Article written for the Venice Gondolier’s Well Being in Paradise Magazine | May/June 2022
If you’ve read the first two parts of this article – you share a select group of three, with this author and his mother – you may remember that we create our emotions by how we perceive the world. Likewise, you know that changing cognitions (thoughts, attitudes, beliefs) and behaviors is the emphasis of cognitive behavioral therapy (CBT), which is often the treatment of choice for all things mental and emotional. And, by way of review, you know that humans are capable of creating and exacerbating our own maladies by faulty and irrational thoughts. In part two of this article, you may remember that catastrophic thinking is a significant contributor to anxiety by unnecessarily triggering the fight or flight response of the nervous system to combat a non-existent foe. Think: you are stressing all day that your boss is preparing to fire your butt at the three month review this afternoon, only to hear, “Congratulations and welcome to the team!”
But I promised you more than just a review. I want to share with you a method of detecting and replacing irrational thoughts (thoughts that unnecessarily push the stress button), with healthy, productive, rational thinking.
The “five criteria for rational thinking“, created by the unheralded psychiatrist, Dr. Maxie Maultsby, provide a template for analyzing your own cognitions, often a cesspool of negativity, and learning the skills to replace them with rational thought. Maultsby, like the aforementioned Dr Beck (See part one of your long -since -discarded article), understood that since faulty thinking is responsible for so much of human anguish, there ought to be a way to detect such before endorsing the bad thinking as a fact. Hence, he devised a five question test to ask yourself about any thought you might be entertaining. In order to pass the test for rational thinking, your thought needs to get a thumbs up on at least three of the five criteria. If not, your thought is to be rejected like Rudolph the red nose reindeer (before Santa invited him to lead his sleigh) and replaced with a more rational and helpful thought.
So what are the five criteria?
Is your thought:
1) In line with objective reality?
2) Likely to help you feel the way you want to feel?
3) Short and long-term problem-solving?
4)Likely to promote your life and health?
5) Likely to prevent or handle conflict with others? (Maultsby, 1984)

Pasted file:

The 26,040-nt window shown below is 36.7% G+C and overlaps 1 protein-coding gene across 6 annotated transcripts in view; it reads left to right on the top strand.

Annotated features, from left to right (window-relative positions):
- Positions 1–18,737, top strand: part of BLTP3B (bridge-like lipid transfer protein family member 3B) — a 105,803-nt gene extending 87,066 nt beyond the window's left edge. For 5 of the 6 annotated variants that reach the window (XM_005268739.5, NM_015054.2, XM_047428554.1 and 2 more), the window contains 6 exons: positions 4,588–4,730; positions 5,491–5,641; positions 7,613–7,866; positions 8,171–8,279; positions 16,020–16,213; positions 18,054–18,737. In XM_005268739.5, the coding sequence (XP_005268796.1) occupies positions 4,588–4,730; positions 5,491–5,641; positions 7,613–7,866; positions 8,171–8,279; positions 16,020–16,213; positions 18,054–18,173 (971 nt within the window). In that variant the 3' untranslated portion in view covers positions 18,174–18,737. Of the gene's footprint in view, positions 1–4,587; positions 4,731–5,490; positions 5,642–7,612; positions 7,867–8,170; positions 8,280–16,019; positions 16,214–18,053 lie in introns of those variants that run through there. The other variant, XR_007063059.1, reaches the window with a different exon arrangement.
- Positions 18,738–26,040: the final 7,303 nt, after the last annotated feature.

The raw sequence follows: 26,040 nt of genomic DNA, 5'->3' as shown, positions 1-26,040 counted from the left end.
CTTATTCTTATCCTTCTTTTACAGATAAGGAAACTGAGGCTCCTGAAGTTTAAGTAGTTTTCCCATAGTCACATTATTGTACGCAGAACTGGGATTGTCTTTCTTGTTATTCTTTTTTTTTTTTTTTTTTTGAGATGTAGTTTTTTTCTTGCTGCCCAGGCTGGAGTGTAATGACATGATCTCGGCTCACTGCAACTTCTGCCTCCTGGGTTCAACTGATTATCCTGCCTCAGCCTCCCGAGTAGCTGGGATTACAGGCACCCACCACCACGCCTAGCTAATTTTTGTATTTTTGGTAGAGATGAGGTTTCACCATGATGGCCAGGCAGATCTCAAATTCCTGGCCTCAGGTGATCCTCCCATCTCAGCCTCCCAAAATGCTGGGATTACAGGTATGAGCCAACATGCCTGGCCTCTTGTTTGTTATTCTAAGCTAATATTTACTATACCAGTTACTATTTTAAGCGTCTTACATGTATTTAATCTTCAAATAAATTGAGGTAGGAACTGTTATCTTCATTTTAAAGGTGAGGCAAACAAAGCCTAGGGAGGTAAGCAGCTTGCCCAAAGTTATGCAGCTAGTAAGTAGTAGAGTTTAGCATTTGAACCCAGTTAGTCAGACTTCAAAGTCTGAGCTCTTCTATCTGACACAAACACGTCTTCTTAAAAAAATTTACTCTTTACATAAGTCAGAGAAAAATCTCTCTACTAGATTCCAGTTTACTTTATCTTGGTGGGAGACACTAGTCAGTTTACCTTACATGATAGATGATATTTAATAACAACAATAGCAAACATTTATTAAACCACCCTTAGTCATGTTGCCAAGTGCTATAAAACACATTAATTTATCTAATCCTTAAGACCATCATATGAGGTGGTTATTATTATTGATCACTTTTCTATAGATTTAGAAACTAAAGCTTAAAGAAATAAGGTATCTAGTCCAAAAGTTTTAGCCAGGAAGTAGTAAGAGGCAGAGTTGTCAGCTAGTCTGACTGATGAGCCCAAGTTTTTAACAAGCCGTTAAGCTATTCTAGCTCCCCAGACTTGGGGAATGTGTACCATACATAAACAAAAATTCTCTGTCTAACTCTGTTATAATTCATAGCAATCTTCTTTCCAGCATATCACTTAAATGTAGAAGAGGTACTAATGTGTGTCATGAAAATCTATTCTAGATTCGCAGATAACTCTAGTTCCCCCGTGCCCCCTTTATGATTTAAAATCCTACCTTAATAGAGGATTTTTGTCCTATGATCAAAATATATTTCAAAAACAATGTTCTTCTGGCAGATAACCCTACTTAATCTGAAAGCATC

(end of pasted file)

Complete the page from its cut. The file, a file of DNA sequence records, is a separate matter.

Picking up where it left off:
A teenage patient of mine shared the experience of her very first date, which took place only the week before. She and her date chose to see a three hour movie, compromising any opportunity to chat and to get to know one another. Both teens said next to nothing at the end of the movie and were quickly rescued by awaiting parents to their respective homes. My patient suffered silently after the date, feeling ashamed, rejected and inadequate. Her feelings were not the byproduct of the date, however, they were produced by her irrational conclusions about the date: “He didn’t talk to me because he thought my nose is ugly…He didn’t want to say that he made a mistake, so he said nothing…He was probably relieved when his father came to get him.“
Had she run her thoughts through the five criteria, she would have realized that her thoughts were not objective, only made her feel inadequate and shameful, and certainly not problem-solving. If anything, they were likely to make her life considerably worse and keep her ensconced in a mindset of self-defeating beliefs and avoidance of dating opportunities.
Her feelings, you see, were born out of her perceptions of the event, not at all the reality. How do I know? Here’s what the young man wrote to her days later:
“I guess I blew it, huh? I kept thinking she’s so beautiful, I don’t know what to say to her. I tried to speak, but nothing came out. I hope you’re not mad at me. I’m not very good at this. Can we maybe try again, sometime?“
Suffice it to say, my patient needed to change her irrational thoughts in order to feel better. And her friend? He might benefit from a little coaching himself, as his freezing behavior was born out of his anxiety, which could be traced back to his own irrational thoughts like, “She’s too good for me. There’s nothing I have to offer her.“
Perhaps it’s time to teach our youth about how they create their own emotions and how to champion them. Maybe it’s time to inform them on how their minds work. From all indications, it just might help them.
Or maybe that’s my own irrational belief…